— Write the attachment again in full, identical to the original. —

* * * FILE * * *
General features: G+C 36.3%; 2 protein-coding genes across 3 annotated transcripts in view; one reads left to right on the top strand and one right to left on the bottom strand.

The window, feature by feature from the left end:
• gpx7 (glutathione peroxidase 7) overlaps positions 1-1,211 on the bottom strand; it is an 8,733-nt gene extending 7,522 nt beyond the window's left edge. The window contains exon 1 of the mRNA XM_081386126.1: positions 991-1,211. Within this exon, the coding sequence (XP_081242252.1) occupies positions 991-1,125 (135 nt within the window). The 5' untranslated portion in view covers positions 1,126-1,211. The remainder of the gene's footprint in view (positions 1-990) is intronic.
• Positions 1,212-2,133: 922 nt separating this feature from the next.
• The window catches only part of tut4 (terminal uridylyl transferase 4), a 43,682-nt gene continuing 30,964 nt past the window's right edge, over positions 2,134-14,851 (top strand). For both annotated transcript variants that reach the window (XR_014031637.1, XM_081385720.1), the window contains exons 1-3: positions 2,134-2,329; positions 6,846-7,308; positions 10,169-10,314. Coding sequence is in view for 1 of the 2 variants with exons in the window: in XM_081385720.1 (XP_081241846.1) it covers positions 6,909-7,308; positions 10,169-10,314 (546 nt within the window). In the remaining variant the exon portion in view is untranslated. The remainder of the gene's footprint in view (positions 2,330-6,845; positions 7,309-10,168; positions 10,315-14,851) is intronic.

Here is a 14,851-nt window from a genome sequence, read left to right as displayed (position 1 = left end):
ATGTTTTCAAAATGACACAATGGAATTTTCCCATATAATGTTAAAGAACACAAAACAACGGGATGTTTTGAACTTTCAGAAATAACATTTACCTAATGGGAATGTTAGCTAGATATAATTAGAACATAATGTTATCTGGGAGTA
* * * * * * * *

General features: G+C 36.3%; 2 protein-coding genes across 3 annotated transcripts in view; one reads left to right on the top strand and one right to left on the bottom strand.

The window, feature by feature from the left end:
• gpx7 (glutathione peroxidase 7) overlaps positions 1-1,211 on the bottom strand; it is an 8,733-nt gene extending 7,522 nt beyond the window's left edge. The window contains exon 1 of the mRNA XM_081386126.1: positions 991-1,211. Within this exon, the coding sequence (XP_081242252.1) occupies positions 991-1,125 (135 nt within the window). The 5' untranslated portion in view covers positions 1,126-1,211. The remainder of the gene's footprint in view (positions 1-990) is intronic.
• Positions 1,212-2,133: 922 nt separating this feature from the next.
• The window catches only part of tut4 (terminal uridylyl transferase 4), a 43,682-nt gene continuing 30,964 nt past the window's right edge, over positions 2,134-14,851 (top strand). For both annotated transcript variants that reach the window (XR_014031637.1, XM_081385720.1), the window contains exons 1-3: positions 2,134-2,329; positions 6,846-7,308; positions 10,169-10,314. Coding sequence is in view for 1 of the 2 variants with exons in the window: in XM_081385720.1 (XP_081241846.1) it covers positions 6,909-7,308; positions 10,169-10,314 (546 nt within the window). In the remaining variant the exon portion in view is untranslated. The remainder of the gene's footprint in view (positions 2,330-6,845; positions 7,309-10,168; positions 10,315-14,851) is intronic.

Here is a 14,851-nt window from a genome sequence, read left to right as displayed (position 1 = left end):
ATGTTTTCAAAATGACACAATGGAATTTTCCCATATAATGTTAAAGAACACAAAACAACGGGATGTTTTGAACTTTCAGAAATAACATTTACCTAATGGGAATGTTAGCTAGATATAATTAGAACATAATGTTATCTGGGAGTA